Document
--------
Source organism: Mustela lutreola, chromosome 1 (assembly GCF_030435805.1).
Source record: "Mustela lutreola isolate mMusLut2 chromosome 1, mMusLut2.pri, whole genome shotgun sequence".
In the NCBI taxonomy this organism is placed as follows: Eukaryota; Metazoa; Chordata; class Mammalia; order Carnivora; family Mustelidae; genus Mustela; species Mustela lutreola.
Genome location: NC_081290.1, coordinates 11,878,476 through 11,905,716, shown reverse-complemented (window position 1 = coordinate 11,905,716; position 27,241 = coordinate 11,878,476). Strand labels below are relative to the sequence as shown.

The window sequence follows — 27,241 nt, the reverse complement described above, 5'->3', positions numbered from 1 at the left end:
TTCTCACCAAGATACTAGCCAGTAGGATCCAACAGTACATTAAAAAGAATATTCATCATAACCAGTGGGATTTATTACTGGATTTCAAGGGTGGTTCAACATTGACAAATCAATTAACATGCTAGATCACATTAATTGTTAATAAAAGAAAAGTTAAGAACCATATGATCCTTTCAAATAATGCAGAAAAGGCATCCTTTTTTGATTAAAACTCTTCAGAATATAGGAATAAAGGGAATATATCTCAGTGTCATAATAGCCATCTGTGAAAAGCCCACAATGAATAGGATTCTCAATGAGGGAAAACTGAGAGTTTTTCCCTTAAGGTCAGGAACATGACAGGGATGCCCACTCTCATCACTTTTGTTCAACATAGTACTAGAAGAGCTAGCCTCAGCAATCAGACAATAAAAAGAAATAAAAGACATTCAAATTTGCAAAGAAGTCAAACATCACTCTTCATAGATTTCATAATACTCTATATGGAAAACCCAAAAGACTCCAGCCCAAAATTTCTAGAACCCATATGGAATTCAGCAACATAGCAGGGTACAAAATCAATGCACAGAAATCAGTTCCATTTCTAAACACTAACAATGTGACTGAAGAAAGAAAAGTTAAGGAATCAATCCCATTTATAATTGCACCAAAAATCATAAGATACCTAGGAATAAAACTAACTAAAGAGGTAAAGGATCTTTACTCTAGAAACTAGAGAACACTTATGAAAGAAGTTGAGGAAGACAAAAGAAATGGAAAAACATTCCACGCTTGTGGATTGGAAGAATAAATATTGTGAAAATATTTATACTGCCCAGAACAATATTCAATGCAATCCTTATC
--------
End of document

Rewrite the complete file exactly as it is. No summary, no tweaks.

Source organism: Mustela lutreola, chromosome 1 (assembly GCF_030435805.1).
Source record: "Mustela lutreola isolate mMusLut2 chromosome 1, mMusLut2.pri, whole genome shotgun sequence".
In the NCBI taxonomy this organism is placed as follows: Eukaryota; Metazoa; Chordata; class Mammalia; order Carnivora; family Mustelidae; genus Mustela; species Mustela lutreola.
Genome location: NC_081290.1, coordinates 11,878,476 through 11,905,716, shown reverse-complemented (window position 1 = coordinate 11,905,716; position 27,241 = coordinate 11,878,476). Strand labels below are relative to the sequence as shown.

The window sequence follows — 27,241 nt, the reverse complement described above, 5'->3', positions numbered from 1 at the left end:
TTCTCACCAAGATACTAGCCAGTAGGATCCAACAGTACATTAAAAAGAATATTCATCATAACCAGTGGGATTTATTACTGGATTTCAAGGGTGGTTCAACATTGACAAATCAATTAACATGCTAGATCACATTAATTGTTAATAAAAGAAAAGTTAAGAACCATATGATCCTTTCAAATAATGCAGAAAAGGCATCCTTTTTTGATTAAAACTCTTCAGAATATAGGAATAAAGGGAATATATCTCAGTGTCATAATAGCCATCTGTGAAAAGCCCACAATGAATAGGATTCTCAATGAGGGAAAACTGAGAGTTTTTCCCTTAAGGTCAGGAACATGACAGGGATGCCCACTCTCATCACTTTTGTTCAACATAGTACTAGAAGAGCTAGCCTCAGCAATCAGACAATAAAAAGAAATAAAAGACATTCAAATTTGCAAAGAAGTCAAACATCACTCTTCATAGATTTCATAATACTCTATATGGAAAACCCAAAAGACTCCAGCCCAAAATTTCTAGAACCCATATGGAATTCAGCAACATAGCAGGGTACAAAATCAATGCACAGAAATCAGTTCCATTTCTAAACACTAACAATGTGACTGAAGAAAGAAAAGTTAAGGAATCAATCCCATTTATAATTGCACCAAAAATCATAAGATACCTAGGAATAAAACTAACTAAAGAGGTAAAGGATCTTTACTCTAGAAACTAGAGAACACTTATGAAAGAAGTTGAGGAAGACAAAAGAAATGGAAAAACATTCCACGCTTGTGGATTGGAAGAATAAATATTGTGAAAATATTTATACTGCCCAGAACAATATTCAATGCAATCCTTATC